From his desk in a corner of the Winnipeg Harvest food bank in suburban St. Boniface, David Northcott has a firsthand view of the suffering. The 40-year-old coordinator at the food bank has worked for Winnipeg Harvest for six years—and over the past year has seen demand for its services increase dramatically as the recession drove the national unemployment rate to 10.5 per cent from 7.5. That stark reality is reflected in
the empty shelves of the food bank in St. Boniface, a largely working-class city on the eastern fringe of Winnipeg. Last week, only one of the warehouse’s four huge shelving units contained any food. And the demand will likely increase over the summer. In the coming weeks, the bulk of the first unemployed workers who qualified for payments under the newly toughened federal unemployment insurance rules will find their funds running out—leaving many with little choice but to add their names to the country’s burgeoning welfare rolls and to turn to food banks for help. Declared Northcott: “What we’re anticipating is that the folks who were laid off last year are going to have some tough decisions to make come this fall.” As a result, food banks and other social services organizations are preparing for what they fear will be an onslaught. Winnipeg Harvest, Northcott said, is intensifying its public appeal for donations. Underlying those activi-
ties is the recession—coupled with changes to the unemployment insurance system that came into effect last Nov. 18, after a year of standoffs between the governing Conservatives and the opposition Liberals in the Senate. At the time, the changes were overshadowed by the fierce national debate over the Tories’ Goods and Services Tax. The legislation, known as Bill C21, dramatically reduced periods of unemployment insurance eligibility for many unem-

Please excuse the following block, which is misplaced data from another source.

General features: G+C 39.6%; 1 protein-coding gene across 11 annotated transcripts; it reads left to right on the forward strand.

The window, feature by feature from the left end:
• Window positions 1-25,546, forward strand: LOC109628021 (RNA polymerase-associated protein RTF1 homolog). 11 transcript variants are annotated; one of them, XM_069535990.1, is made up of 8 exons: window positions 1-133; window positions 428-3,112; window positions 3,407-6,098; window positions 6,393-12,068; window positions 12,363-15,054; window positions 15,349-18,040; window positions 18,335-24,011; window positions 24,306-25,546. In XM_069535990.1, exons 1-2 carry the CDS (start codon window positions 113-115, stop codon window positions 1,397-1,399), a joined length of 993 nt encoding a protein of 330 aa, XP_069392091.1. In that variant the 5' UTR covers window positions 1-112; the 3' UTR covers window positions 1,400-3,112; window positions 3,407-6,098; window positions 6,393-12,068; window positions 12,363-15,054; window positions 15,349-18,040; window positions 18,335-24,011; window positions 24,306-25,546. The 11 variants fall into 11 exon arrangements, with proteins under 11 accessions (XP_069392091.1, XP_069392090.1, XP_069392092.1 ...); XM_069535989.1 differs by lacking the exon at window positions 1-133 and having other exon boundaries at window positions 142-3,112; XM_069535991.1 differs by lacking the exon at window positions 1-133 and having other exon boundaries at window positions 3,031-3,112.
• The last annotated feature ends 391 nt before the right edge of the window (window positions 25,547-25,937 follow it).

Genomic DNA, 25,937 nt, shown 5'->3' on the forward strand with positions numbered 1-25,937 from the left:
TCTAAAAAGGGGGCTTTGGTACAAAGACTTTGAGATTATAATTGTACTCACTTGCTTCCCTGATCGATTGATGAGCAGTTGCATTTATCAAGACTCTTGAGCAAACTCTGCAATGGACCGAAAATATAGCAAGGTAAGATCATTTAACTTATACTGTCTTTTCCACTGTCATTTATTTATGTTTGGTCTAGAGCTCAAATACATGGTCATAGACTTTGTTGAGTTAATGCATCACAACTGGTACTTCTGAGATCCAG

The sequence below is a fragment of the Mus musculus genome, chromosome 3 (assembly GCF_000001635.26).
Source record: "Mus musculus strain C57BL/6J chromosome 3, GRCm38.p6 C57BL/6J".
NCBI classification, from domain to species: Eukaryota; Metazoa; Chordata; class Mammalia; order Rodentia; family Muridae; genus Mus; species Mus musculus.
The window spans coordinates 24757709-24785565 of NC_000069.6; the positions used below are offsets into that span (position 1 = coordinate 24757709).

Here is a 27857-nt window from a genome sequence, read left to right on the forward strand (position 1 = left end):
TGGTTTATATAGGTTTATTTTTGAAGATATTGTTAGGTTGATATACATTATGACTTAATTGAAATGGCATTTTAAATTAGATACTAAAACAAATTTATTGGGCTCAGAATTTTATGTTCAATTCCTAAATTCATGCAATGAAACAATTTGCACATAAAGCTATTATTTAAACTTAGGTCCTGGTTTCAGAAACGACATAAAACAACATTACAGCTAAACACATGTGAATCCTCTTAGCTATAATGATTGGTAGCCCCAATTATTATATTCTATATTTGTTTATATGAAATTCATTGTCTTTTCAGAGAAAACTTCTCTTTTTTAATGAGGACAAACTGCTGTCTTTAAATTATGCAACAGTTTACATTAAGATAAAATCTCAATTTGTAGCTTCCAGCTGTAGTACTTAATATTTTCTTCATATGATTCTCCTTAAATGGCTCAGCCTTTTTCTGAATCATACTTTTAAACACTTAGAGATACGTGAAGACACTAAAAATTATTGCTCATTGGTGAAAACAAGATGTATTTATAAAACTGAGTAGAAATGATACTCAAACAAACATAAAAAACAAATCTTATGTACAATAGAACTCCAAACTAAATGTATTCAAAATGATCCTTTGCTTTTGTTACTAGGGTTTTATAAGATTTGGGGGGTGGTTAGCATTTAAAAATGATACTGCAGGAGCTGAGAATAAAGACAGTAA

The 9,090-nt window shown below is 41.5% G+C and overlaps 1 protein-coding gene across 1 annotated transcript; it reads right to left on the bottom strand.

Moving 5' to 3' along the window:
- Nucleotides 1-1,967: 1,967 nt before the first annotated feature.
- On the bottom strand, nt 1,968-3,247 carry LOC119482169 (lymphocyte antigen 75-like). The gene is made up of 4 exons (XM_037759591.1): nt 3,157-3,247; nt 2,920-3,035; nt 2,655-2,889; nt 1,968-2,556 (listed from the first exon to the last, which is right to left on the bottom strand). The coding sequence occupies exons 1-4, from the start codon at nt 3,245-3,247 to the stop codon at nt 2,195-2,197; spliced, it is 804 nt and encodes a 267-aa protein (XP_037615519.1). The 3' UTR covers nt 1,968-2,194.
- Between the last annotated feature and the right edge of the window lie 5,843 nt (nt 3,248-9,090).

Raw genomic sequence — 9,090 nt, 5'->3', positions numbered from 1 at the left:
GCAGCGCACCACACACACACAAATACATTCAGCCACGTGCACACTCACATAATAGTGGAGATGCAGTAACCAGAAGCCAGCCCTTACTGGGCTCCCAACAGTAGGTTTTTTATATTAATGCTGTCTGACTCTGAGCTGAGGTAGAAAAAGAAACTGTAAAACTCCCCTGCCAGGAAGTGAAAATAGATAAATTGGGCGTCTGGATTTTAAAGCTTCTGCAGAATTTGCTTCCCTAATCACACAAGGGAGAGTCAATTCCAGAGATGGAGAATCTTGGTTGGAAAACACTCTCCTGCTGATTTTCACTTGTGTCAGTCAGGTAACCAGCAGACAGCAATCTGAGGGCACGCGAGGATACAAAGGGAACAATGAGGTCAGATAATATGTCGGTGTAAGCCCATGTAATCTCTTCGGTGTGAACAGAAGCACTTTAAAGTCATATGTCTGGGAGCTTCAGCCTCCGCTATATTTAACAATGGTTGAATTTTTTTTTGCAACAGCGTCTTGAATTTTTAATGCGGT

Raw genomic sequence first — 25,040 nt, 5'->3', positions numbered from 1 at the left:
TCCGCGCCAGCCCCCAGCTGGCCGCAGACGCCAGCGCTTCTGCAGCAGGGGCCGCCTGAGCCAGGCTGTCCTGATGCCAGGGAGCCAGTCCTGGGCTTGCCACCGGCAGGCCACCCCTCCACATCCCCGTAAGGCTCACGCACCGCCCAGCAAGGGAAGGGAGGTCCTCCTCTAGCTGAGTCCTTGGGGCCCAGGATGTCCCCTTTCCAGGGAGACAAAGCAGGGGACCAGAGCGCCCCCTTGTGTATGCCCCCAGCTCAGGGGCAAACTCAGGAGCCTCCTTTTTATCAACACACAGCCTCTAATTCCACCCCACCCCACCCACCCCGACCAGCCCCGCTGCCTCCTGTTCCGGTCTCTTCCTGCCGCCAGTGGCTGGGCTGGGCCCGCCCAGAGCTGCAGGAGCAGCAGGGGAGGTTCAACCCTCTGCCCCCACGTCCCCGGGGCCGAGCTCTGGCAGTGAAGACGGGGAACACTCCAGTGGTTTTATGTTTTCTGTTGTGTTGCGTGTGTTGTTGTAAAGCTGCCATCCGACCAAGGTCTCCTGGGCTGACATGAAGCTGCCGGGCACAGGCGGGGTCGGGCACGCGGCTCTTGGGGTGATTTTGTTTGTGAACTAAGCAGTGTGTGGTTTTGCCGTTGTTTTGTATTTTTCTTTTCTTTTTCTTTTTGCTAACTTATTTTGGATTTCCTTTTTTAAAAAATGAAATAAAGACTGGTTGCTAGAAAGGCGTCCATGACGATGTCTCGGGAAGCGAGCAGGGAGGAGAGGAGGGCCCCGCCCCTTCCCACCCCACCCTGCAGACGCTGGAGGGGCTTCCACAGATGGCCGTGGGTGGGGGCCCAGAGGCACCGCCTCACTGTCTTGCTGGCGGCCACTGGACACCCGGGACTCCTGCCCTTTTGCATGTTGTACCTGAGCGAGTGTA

ployed workers. And many social service workers say that the changes represent an undermining of Canada’s social safety network. Said Neil Cohen, executive director of the Community Unemployed Help Centre in Winnipeg: “There is a sense of betrayal. There is a lot of anger towards the federal government.” Under the new rules, the deficit-cutting federal government withdrew its annual $3billion financial support of unemployment insurance. Instead, employers and workers assumed total responsibility for funding, with employers putting in 60 per cent and workers paying the rest. Then, with February’s federal budget, then-Finance Minister Michael Wilson announced a 24-per-cent increase in premiums, or $2 billion for the current fiscal year, which came into effect at the beginning of this month. Many business leaders complained that the new financial burden would slow Canada’s recovery from recession.